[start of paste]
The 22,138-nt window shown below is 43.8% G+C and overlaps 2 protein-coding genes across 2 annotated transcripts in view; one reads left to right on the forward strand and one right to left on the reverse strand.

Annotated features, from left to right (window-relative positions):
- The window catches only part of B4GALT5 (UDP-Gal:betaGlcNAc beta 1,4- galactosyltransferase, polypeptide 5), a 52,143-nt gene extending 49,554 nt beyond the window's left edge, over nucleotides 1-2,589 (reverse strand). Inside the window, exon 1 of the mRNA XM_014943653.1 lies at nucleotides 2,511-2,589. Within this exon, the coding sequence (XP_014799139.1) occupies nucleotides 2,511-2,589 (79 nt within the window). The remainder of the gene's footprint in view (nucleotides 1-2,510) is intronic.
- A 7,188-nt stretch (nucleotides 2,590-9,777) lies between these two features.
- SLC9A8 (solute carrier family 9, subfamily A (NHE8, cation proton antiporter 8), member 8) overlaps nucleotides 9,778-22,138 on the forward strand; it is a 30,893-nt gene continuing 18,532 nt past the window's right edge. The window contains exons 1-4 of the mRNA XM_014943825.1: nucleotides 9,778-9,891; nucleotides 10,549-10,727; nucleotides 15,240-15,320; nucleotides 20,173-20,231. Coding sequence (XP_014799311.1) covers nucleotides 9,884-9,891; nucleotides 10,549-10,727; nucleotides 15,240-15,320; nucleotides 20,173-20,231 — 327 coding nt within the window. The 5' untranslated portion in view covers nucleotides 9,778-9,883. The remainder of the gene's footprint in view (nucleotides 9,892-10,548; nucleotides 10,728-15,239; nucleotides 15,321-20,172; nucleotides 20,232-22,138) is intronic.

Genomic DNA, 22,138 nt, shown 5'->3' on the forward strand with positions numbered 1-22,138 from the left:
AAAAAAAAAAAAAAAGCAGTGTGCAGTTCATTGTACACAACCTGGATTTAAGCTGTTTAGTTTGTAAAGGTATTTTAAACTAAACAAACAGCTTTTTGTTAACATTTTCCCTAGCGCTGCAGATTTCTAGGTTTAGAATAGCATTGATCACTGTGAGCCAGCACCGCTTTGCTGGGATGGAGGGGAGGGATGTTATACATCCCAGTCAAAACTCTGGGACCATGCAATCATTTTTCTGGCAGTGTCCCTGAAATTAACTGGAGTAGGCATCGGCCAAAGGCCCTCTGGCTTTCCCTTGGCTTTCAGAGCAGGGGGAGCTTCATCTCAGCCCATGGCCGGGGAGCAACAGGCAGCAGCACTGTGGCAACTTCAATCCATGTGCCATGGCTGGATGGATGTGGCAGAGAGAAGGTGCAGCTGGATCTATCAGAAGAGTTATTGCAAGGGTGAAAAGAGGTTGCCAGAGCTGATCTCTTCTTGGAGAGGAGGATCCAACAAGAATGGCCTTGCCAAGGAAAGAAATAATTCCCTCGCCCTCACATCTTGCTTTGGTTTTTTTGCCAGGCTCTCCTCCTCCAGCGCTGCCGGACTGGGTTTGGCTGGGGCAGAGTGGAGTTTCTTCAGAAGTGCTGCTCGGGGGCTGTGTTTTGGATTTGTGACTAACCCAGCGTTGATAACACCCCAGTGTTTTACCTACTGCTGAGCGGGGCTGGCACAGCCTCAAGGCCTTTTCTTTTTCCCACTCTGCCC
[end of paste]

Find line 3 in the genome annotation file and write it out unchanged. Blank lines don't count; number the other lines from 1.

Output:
- The window catches only part of B4GALT5 (UDP-Gal:betaGlcNAc beta 1,4- galactosyltransferase, polypeptide 5), a 52,143-nt gene extending 49,554 nt beyond the window's left edge, over nucleotides 1-2,589 (reverse strand). Inside the window, exon 1 of the mRNA XM_014943653.1 lies at nucleotides 2,511-2,589. Within this exon, the coding sequence (XP_014799139.1) occupies nucleotides 2,511-2,589 (79 nt within the window). The remainder of the gene's footprint in view (nucleotides 1-2,510) is intronic.